Saturday, August 06, 2005

Goodbye Spain

Tonight, I will take the metro from Puerto del Sol out to Plaza de Castillo and then take a bus or cab to Chamartín Train station to catch my overnight train to Barcelona. In the morning, I will change in Barcelona for a ride out of Spain and back to Montpellier where I change trains again for Nice. My journey westward is over and I am heading east and south, to Nice, Rome, Naples, then north and east to Heidelberg and Berlin before heading home again at the end of August.

It has been a very interesting stay in Iberia. Despite the heat that has driven me inside nearly every afternoon for a siesta or for a session at the computer, I am finding that Spain and Portugal are home to some very friendly people and that I think I could make my home here if I ever have to leave the US. In Portugal, I found it weird to be in a country where I had to communicate in a language that was neither mine nor theirs, a situation that I had not experienced in over eleven years when I visited Greece. Of course, in Greece, I just spoke English, but in Portugal, it was easier for me to communicate in Spanish than in English (with some notable exceptions). As a result, coming back to Spain has seemed like a simplification in some ways. I find myself actually understanding conversations that are taking place around me in Spanish, and I am better at expressing my own needs in Spanish than I was before I left the US.

Tomorrow, though, I will be returning to France, a country where I am able to speak the language better than I speak Spanish and where I know the culture more definatively. In particular, I will be returning to Nice....

When I was last in Nice, I hitch-hiked my way in with two insane Italian ladies who drove me from the middle of nowhere near Marseilles and went 100 miles out of their way to drop me right on the Promenade des Anglais right in front of Old Nice and the home of my high school French teacher´s parents. That afternoon, there had been a minor earthquake centered at the airport in Nice, and a chunk of land had fallen off into the Meditteranean. As a result, there had been a small tsunami...large enough, actually, to wash out roads and to deposit sailboats in the trees along the coast from Nice through Monaco and on to Menton. I took the train to Menton to visit a family that had hosted me when I was sixteen years old and had a very difficult time returning to Nice that evening when the buses and trains were hindered by the debris of the wave.

My plans for this visit are to return to Menton and to find out if any of the people I knew then are still alive and in the area where they used to live. There was a bad history between us, an unrequieted love between their daughter and me, and when she finally decided to marry a casino security guard from Monaco, there was a good deal of tension between us. He never was very friendly and I have to say I was glad to leave his home the night we met in 1980.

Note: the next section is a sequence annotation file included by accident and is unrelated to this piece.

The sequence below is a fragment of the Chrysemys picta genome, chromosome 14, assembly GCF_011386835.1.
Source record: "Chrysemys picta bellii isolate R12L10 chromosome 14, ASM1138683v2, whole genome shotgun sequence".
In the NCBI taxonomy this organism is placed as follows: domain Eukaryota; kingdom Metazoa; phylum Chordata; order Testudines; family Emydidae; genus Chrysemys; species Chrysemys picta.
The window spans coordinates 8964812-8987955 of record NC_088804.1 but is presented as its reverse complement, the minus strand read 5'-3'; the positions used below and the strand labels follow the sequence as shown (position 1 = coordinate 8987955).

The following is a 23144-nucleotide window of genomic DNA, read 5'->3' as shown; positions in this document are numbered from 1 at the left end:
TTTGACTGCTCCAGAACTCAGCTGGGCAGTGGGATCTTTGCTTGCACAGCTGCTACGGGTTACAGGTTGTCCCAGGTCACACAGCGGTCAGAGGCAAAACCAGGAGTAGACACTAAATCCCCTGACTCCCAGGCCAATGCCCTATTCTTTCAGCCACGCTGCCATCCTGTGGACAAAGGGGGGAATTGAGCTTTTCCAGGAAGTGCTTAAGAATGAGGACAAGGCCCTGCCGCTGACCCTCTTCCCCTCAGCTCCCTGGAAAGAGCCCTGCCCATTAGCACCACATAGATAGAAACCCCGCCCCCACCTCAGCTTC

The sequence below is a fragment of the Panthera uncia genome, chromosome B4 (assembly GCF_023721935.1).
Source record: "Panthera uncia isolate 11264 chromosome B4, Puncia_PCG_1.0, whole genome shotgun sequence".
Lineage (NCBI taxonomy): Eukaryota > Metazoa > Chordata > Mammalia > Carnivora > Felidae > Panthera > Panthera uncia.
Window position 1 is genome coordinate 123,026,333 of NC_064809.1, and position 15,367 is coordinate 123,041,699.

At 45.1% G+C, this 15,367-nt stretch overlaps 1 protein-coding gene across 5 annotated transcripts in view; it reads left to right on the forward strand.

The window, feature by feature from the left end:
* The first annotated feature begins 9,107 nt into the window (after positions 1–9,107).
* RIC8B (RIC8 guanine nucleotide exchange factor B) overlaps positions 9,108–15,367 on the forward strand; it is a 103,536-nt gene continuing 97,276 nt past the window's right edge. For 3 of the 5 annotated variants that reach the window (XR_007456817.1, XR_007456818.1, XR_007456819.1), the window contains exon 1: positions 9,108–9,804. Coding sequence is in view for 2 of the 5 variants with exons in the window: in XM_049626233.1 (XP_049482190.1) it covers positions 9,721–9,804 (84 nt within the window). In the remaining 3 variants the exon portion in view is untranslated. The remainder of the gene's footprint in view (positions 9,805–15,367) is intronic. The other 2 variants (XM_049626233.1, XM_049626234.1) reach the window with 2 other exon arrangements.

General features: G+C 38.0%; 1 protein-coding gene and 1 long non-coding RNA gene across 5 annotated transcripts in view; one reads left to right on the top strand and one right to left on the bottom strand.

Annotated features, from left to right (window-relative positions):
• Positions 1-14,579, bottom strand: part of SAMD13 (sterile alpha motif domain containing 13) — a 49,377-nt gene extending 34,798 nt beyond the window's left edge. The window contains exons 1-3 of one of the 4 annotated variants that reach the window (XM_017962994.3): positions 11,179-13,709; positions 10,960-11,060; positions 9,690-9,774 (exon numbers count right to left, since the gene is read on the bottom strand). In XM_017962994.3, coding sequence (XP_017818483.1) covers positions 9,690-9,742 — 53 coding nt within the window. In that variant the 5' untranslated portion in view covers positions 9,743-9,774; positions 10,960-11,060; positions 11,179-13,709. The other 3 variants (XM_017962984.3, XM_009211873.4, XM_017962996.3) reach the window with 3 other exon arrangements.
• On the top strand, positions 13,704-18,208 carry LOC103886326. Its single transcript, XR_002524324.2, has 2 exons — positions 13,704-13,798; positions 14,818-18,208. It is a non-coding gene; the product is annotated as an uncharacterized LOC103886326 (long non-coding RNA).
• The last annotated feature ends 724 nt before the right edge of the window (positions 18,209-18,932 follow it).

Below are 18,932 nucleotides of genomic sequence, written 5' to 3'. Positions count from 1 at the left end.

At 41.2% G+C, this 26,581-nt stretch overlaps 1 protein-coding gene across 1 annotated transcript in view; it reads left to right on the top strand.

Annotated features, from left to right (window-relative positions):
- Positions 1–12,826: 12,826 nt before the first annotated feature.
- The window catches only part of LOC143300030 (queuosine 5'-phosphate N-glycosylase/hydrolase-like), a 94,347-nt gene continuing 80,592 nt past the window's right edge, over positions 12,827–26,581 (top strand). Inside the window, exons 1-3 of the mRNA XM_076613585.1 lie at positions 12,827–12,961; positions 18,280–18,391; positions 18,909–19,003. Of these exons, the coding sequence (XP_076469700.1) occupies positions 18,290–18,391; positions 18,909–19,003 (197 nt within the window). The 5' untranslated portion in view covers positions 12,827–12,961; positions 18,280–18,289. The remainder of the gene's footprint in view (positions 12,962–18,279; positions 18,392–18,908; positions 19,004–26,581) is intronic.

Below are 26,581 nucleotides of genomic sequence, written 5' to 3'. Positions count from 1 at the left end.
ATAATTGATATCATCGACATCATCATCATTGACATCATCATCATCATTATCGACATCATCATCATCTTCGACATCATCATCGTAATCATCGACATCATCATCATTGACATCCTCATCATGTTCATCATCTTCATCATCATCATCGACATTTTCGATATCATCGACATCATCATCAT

Beyond spending time in Menton, I hope to see Monaco again and perhaps to visit the beach in Nice.

I have found myself thinking of Mario a lot today. The fact that this man is so very sick and living on the streets has me quite worried for his fate. I know that we arrived at our similarities differently, his path through drug use and mine through being a gay man at the wrong time in history, but now that we are both here, I feel a great connection with this stranger. Perhaps it is because I know from talking with him that his prognosis is really not good and that with a viral load in the millions, he will not likely see the winter. When he talked to me of his dreams, I knew that they were likely to remain dreams and nothing more than that and it makes me terribly, terribly sad for him. When he looked into my camera and saw his image, he was taken aback by what he saw, but he knows that power of his image and the hope that we both share that our conversation on film will have some impact on the world. I watched him walk and saw the stutter in his step, and was reminded of the same movement when my friend Donald was sick. Perhaps Mario serves for me as a person to whom it is not too late to offer what I wasn´t able to give Donald. I don´t truly know what it all means yet. I only know that if you are in Lisbon in the Baixa-Chiado area, overlooking the city, and you see a sickly man stumbling along with a sign asking for your help....please give him all you can and tell him Ron says hello.



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